Steroids are classified as a Class C drug under the Misuse of Drugs Act (1971). As such, supply could lead to 14 years imprisonment. However, changes in the law during 2012 mean that it is illegal to import steroids by ordering them from outside the UK, unless they are brought into the country under personal custody. Evidence was presented indicating that due to the classification of steroids and the potential high profits from producing them, operating such a laboratory is perceived as lower risk than operating an illicit laboratory producing Class A drugs.
Myhill said that due to the lower classification of steroids, law enforcement are often unwilling to engage in operations to shut down laboratories. This could be part of the reason why UKAD is keen for regulatory change. Myhill said that UKAD had received over 2,000 reports of PIED use in gyms over the last two years. Of those, 251 related directly to a specific gym with a physical address.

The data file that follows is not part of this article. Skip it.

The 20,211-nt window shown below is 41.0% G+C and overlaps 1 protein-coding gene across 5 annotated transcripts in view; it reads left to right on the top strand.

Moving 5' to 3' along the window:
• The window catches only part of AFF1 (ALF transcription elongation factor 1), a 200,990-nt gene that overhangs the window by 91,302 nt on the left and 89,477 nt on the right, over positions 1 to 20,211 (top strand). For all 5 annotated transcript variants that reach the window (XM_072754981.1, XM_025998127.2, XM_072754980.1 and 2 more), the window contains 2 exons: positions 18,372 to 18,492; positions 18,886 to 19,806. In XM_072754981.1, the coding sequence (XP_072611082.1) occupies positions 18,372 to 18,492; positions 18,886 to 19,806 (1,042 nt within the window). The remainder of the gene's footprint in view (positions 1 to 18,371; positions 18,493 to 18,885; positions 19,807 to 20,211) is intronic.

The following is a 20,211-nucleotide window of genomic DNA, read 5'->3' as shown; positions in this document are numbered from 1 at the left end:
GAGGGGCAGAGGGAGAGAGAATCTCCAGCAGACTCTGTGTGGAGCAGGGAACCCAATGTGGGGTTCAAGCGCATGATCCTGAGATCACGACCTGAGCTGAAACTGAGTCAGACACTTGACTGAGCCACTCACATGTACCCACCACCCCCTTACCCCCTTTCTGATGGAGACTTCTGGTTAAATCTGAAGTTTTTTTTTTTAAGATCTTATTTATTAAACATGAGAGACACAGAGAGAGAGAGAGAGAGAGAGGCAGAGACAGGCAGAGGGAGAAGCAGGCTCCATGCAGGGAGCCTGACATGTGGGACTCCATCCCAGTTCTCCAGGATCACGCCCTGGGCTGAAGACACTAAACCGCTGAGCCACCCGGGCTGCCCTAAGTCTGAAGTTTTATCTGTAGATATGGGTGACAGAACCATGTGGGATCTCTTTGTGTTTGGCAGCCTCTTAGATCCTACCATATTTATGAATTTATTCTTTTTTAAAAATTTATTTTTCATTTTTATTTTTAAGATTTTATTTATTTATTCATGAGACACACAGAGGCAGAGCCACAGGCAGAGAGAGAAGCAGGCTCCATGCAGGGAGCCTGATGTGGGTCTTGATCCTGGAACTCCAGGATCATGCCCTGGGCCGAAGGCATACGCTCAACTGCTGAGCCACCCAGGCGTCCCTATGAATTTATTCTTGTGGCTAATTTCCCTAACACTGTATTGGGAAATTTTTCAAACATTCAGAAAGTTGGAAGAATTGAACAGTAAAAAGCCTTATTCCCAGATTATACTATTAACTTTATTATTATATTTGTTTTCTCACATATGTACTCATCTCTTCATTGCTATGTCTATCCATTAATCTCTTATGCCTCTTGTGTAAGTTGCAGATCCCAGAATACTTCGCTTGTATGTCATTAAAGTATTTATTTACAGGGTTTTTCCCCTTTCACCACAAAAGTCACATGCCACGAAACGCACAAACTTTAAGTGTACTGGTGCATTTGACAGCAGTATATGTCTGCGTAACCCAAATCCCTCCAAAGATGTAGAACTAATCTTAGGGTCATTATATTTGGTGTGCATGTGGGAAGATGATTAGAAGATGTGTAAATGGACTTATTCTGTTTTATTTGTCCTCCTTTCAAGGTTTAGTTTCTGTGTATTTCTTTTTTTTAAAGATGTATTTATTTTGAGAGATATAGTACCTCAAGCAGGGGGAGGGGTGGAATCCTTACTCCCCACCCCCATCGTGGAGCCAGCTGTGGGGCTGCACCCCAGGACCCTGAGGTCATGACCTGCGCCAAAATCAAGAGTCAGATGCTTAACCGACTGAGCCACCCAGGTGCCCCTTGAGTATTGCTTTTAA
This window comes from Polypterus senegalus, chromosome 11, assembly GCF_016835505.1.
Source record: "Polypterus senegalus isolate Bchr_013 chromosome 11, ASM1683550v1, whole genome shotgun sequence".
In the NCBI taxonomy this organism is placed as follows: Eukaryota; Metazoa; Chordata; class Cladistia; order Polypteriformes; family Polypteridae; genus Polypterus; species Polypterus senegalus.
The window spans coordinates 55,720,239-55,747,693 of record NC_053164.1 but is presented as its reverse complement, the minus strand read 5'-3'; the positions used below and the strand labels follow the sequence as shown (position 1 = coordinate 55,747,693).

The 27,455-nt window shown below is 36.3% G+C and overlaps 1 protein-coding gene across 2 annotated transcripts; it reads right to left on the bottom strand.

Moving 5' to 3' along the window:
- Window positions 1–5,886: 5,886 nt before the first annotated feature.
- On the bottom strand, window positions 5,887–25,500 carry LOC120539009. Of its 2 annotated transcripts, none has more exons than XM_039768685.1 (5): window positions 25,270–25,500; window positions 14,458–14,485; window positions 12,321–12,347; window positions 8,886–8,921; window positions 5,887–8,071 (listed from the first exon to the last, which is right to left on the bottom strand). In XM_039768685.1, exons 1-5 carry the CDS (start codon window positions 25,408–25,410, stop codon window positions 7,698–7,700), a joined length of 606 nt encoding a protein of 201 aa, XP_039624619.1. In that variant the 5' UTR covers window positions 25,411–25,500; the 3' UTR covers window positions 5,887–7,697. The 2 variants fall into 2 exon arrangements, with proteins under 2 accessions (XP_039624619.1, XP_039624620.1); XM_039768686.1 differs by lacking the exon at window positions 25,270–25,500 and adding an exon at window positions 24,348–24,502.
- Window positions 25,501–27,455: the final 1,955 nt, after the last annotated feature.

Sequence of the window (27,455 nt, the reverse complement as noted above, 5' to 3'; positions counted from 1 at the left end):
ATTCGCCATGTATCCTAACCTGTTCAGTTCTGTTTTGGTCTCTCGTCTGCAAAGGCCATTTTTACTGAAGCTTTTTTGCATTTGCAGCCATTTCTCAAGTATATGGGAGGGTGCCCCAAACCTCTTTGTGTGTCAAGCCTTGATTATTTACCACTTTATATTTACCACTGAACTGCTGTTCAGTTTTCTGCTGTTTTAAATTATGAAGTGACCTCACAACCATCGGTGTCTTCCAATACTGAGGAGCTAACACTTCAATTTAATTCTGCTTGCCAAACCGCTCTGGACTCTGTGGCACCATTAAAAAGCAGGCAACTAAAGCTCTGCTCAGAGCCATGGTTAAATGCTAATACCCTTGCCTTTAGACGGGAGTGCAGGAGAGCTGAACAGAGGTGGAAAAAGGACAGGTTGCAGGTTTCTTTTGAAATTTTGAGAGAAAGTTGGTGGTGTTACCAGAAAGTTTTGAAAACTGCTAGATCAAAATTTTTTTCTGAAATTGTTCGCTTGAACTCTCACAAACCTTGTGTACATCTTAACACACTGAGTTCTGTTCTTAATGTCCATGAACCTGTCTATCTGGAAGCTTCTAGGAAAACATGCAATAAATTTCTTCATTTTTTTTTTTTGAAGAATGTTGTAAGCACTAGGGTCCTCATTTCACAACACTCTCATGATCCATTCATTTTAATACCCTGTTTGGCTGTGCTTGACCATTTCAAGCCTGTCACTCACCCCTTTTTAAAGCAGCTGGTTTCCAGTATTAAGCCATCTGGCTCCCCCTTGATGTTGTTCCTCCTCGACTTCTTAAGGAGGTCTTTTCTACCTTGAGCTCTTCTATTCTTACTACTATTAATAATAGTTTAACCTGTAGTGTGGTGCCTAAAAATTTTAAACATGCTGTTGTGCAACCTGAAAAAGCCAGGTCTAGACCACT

In the last six months, UKAD has received 267 reports from the UK Border Force concerning seizures of PIEDs. Myhill said that the average seizure of PIEDs over the last two years has been 200 per year, indicating that PIED usage in the UK is a growing problem. Of those seizures, 43% were testosterone-related products; 22% were anabolic steroids and 16% concerned Human Growth Hormone (HGH).
John Campbell, Manager of Glasgow’s PIED Clinic, mentioned that gyms across Glasgow had agreed to put up a poster advertising the dangers of steroid use. However, when they checked back two weeks later, not one of the gyms had put up the poster. Crosland said that many IPED users are reluctant to use state-run needle exchange and advice programmes, as they view them as gathering evidence for the ACMD in order to implement bans on steroids, such as the one UKAD has called for.